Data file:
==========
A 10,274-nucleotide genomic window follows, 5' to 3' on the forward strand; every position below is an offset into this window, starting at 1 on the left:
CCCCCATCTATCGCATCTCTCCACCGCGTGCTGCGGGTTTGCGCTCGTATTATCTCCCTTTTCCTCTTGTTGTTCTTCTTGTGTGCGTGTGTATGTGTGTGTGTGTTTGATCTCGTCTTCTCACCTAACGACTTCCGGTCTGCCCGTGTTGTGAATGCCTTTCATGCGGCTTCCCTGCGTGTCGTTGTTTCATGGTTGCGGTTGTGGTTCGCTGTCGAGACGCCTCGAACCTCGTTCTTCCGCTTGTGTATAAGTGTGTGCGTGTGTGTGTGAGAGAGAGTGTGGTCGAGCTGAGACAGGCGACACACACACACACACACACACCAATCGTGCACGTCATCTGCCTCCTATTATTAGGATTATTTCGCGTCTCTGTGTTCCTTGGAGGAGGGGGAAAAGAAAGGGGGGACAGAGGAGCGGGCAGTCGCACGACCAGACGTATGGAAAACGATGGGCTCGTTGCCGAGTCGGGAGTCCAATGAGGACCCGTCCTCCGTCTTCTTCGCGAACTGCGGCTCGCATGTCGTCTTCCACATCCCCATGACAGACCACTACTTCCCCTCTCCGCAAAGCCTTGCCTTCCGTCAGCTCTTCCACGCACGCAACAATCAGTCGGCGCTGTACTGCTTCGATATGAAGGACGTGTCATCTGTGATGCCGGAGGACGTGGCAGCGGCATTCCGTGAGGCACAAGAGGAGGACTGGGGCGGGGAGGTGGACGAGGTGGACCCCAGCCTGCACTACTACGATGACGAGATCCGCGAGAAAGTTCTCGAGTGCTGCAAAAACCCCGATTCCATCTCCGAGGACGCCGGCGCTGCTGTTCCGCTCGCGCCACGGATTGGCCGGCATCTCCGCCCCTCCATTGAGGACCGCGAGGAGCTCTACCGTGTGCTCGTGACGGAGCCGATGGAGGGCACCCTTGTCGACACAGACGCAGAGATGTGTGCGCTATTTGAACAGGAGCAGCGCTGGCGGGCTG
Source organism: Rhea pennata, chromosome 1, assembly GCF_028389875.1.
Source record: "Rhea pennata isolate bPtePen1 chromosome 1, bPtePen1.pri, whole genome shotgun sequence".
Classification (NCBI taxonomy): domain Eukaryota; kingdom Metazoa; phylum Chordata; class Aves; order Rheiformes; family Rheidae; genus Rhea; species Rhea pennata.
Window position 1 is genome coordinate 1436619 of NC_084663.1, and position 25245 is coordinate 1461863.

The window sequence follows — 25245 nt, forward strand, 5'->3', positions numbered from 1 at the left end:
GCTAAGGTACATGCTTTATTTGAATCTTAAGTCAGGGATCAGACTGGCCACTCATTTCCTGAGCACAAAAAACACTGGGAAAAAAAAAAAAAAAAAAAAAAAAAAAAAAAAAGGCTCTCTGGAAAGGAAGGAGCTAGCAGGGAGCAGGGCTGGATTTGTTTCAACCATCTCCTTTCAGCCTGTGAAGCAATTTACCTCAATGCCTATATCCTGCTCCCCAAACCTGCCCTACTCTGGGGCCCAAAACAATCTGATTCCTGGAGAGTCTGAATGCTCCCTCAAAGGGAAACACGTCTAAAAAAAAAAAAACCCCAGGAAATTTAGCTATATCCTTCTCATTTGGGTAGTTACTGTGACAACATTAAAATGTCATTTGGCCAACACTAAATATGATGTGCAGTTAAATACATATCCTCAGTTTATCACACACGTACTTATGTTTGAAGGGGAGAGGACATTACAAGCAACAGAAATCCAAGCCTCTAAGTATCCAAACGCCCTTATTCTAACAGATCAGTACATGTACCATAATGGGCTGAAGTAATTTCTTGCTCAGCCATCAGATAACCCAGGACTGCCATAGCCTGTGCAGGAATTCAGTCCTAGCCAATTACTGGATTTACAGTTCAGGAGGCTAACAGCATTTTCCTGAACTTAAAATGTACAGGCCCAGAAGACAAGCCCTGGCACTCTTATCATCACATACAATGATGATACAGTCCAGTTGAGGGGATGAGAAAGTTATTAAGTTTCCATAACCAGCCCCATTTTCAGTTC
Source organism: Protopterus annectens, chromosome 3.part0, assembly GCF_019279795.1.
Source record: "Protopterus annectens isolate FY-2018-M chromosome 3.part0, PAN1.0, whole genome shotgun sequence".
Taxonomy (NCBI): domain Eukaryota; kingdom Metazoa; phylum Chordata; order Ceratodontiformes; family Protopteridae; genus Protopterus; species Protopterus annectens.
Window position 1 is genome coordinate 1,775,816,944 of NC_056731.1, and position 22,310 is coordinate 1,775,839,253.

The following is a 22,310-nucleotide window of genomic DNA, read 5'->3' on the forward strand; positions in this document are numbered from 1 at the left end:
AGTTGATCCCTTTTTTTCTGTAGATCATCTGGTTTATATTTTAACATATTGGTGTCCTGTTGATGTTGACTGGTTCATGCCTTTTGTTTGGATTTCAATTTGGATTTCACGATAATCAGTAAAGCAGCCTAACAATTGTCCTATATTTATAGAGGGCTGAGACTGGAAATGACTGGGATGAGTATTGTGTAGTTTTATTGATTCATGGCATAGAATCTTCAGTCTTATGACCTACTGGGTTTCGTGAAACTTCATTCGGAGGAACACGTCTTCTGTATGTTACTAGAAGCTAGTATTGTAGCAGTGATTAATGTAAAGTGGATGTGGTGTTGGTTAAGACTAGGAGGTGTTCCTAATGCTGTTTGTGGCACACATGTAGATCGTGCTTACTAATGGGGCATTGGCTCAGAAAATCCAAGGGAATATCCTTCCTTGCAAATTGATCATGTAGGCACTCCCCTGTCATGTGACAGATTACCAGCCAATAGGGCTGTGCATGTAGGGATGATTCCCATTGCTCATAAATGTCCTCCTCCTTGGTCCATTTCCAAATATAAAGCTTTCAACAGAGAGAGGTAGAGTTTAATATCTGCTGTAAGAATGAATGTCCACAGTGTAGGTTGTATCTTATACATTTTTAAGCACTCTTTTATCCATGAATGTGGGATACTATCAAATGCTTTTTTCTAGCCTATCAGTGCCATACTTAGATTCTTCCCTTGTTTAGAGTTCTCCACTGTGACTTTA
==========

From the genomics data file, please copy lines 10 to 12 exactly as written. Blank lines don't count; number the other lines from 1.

Source record: "Protopterus annectens isolate FY-2018-M chromosome 3.part0, PAN1.0, whole genome shotgun sequence".
Taxonomy (NCBI): domain Eukaryota; kingdom Metazoa; phylum Chordata; order Ceratodontiformes; family Protopteridae; genus Protopterus; species Protopterus annectens.
Window position 1 is genome coordinate 1,775,816,944 of NC_056731.1, and position 22,310 is coordinate 1,775,839,253.